Issue #92 (April 1, 2000) Links from this column are "jump links" and will open up new windows in your browser.
Issue #92 (April 1, 2000) Links from this column are "jump links" and will open up new windows in your browser.
Links from this column are "jump links" and will open up new windows in your browser.
Respectable Romance - Romance
Novels before the Beefcake:
Quick! When's the last time you drank Tang (the official drink of the astronauts?) Wore a bathing suit with a skirt? Watched The Man from U.N.C.L.E.? Read a book about at girl who was “too thin with eyes too wide apart,” who was constantly stared at by a brooding, dangerous looking man? If these things all sort of meld together for you, chances are you're one of the many romance readers who got her start reading the romances of the 40s, 50s and 60s in the days when bodices stayed right where they were, thank-you-very-much.
Laurie's ruminations on romances of the seventies and early eighties, in the last issue of At the Back Fence, got me thinking about the books that I associate with the start of the modern romance genre. Like a lot of women, I completely missed the bodice ripper era, having been far too much of a literary snob to even consider picking one of them up. When I think of early romances I think of writers who were popular in the forties through the seventies. These writers include Daphne duMaurier,who wrote the classic Rebecca and My Cousin Rachel, Victoria Holt, mistress of slews of Gothics, Mary Stewart, who wrote historicals and contemporary romantic suspense, Jane Aiken Hodge, Dorothy Eden and others, historical writers like Anya Seton, who wrote Katherine, Green Darkness and The Winthrop Woman and contemporary writers like Emily Loring and Agnes Sligh Turnbull.
Though others may see the seeds of Sweet Savage Love in their romances, I see the shadow of Gothic heroes, many of whom were probably inspired by Jane Eyre’s Mr. Rochester. The enigmatic Robert Camborne, of Laura Kinsale’s My Sweet Folly is one of my favorites. At the start of this book a plain married Folie receives a series of sweet charming letters from her husband's cousin in India. After Folie's husband dies, the correspondence is abruptly halted and when Folie finally meets Robert, he is dark, brooding and really terrifying. Robert is strange, hostile and not just a little bit weird. Now that's a Gothic hero!
When I took this idea to the At the Back Fence Message Board, I quickly discovered that many other readers had similarly fond memories but wondered how these books would hold up today. Ky, for instance, wrote:
"Wow. Victoria Holt. I have to say that she was the one that got me hooked on romance novels. I loved her. The first book of hers I read was....um....about the daughter of a vicar who marries an Egyptologist and almost gets murdered in a dig??? Excitement, mystery, adventure - all heady stuff to a 13-14 year old. However, after about 5 of her books, I realized there was a formula with minor variation. Poor young woman falls in love and marries a man above her station; she's not sure if he loves her and it takes an almost murder experience from which he saves her for her to realize that he does in fact love her. Victoria Holt did take me to some exotic places and her heroines were educated and able to think for themselves. And there's always passion, if not love."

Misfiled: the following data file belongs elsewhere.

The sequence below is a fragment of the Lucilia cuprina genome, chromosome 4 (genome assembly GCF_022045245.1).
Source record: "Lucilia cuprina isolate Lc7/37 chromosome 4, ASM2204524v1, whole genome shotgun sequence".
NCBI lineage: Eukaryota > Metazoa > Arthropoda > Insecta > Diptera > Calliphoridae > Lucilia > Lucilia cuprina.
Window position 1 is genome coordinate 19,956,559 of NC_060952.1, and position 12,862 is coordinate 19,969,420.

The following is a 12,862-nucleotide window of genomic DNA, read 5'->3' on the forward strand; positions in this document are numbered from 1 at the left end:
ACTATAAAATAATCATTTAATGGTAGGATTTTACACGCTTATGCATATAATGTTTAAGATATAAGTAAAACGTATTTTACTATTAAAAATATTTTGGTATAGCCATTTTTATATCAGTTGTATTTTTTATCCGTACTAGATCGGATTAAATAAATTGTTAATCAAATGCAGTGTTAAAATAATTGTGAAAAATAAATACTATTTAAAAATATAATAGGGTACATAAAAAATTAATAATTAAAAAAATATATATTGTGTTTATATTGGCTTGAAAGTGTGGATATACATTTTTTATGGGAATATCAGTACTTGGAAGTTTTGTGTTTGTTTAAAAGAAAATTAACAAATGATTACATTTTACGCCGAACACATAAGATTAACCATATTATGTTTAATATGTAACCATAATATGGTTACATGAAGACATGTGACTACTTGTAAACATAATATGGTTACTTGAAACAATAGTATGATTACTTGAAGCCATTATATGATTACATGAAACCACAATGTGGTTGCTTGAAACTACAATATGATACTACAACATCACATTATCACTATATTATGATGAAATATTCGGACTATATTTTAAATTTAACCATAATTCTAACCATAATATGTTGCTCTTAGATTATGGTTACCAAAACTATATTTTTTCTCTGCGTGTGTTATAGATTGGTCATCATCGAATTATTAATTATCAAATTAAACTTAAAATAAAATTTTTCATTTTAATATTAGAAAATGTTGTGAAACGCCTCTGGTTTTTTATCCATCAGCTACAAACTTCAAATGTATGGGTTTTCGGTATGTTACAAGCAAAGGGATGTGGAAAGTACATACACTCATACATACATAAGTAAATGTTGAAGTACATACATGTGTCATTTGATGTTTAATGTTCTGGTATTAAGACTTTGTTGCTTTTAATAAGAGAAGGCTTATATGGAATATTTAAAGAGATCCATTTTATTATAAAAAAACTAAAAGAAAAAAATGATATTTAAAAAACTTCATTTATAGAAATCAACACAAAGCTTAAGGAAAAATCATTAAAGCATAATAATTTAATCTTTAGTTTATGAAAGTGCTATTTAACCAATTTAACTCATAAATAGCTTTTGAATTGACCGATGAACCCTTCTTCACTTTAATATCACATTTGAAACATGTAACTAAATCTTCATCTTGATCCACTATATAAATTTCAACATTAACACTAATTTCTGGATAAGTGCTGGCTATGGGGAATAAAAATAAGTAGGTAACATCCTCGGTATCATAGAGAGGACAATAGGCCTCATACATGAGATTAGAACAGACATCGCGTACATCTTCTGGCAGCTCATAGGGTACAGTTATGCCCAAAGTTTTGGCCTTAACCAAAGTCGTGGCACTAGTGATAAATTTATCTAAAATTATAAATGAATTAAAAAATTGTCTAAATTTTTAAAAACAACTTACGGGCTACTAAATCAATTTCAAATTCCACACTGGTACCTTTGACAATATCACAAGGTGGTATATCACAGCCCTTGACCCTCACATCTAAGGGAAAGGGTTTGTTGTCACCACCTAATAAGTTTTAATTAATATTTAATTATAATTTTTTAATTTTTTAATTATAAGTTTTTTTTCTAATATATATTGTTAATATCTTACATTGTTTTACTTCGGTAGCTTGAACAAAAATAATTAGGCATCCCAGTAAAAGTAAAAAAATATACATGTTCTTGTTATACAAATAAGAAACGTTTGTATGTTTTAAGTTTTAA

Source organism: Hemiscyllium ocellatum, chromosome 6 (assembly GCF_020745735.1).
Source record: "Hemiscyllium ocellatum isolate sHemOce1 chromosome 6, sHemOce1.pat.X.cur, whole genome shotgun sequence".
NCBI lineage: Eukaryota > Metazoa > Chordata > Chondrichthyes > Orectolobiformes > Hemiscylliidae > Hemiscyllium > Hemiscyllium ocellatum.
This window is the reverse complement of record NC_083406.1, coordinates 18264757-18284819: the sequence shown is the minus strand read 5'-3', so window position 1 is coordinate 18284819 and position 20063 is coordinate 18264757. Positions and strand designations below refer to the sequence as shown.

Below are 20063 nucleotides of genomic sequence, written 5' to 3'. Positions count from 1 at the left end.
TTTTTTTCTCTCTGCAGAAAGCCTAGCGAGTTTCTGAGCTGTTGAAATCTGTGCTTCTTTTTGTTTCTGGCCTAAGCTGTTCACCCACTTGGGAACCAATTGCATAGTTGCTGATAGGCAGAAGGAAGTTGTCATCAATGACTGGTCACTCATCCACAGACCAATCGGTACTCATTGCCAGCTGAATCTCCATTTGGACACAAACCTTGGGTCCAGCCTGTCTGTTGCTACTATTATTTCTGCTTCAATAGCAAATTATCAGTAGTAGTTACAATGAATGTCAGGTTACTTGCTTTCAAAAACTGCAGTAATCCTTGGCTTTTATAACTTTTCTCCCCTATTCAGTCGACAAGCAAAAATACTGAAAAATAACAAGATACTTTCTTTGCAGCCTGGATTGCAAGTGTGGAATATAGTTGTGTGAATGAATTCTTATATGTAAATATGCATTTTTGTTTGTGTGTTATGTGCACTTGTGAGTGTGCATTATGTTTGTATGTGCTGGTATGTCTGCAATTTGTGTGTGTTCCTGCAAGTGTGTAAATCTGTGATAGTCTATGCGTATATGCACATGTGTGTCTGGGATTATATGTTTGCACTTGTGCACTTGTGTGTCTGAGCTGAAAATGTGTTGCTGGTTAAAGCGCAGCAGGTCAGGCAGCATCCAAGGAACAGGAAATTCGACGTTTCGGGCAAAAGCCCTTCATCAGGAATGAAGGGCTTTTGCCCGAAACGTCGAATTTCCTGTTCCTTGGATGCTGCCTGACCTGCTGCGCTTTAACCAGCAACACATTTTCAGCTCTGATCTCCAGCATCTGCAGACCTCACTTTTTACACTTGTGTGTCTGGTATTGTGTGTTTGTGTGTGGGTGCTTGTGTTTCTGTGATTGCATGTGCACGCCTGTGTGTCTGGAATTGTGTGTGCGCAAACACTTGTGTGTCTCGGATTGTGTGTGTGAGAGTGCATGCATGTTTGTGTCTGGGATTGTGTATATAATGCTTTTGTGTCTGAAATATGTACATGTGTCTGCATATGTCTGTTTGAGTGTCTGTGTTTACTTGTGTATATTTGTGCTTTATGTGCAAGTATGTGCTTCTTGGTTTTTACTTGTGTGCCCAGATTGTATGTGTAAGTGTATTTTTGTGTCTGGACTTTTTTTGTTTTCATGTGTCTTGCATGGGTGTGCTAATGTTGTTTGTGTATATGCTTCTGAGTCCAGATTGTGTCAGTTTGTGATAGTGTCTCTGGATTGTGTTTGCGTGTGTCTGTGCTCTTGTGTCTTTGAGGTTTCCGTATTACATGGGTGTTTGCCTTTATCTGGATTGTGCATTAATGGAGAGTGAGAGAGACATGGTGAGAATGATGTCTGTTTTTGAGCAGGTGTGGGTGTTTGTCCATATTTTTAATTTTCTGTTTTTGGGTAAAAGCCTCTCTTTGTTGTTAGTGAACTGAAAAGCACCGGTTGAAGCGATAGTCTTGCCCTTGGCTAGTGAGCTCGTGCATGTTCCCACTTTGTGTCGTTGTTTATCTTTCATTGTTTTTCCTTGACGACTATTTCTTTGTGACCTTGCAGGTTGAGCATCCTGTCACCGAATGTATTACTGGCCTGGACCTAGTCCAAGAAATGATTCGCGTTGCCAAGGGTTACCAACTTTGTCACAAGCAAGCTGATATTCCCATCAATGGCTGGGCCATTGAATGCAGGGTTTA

Ky’s point about the formula is well taken. Critics who don't read romance often accuse romance writers of following a formula. Part of the reason may be that many of those older books really did follow much more closely to a formula than today's romances. The heroines were always young and innocent, the heroes always a good deal older. Most stories were told in the first person like Rebecca, often in an other-worldly and disembodied voice.
This may be one reason why I don't remember people reading the early romances with the loyalty of today's romance readers. The books were not actually classified as romance; many of the early ones were reviewed by the New York Times and were read by men. As an adolescent I loved these books. Not only were they romantic - they were the only books around that centered on female characters. Hard as it may be to believe, literary fiction at this time boasted only a few women writers. Many women my age remember Mary McCarthy’s The Group, precisely because it was one of a tiny handful of serious books about female characters.
Until Laurie and I began to talk about this, it had been a good thirty years or more since I had actually read an old romance so I felt the need to refresh my memory before giving my sermon about how much better they were than bodice rippers Okay I thought, time to show these readers what they missed. I’ll just read a few of those books and they will see just how much more in common the 90s writers have with the earlier writers.
So, I trooped down to the best place I know to buy old romances, the Bethesda Thrift Shop. I went whole hog intending to read lots. Anything that looked really ancient and beat up went onto the pile. I added them to previous thrift shop hauls and found I had found a number of well remembered favorites, including My Cousin Rachel (1951) by Daphne DuMaurier, The Bride of Pendorric (1963) by Victoria Holt, Katherine by Anya Seton, The Wedding Bargain (1966) by Agnes Sligh Turnbull, as well as books by Barbara Cartland, Georgette Heyer, and Phyllis Whitney. I also had some curiosities like Woman Doctor by Hannah Lees (1940) and Living a Sane Sex Life by W.S and LK Sadler. This was a marriage manual portending to advise couples “before and after” marriage, and I thought it might be illuminating.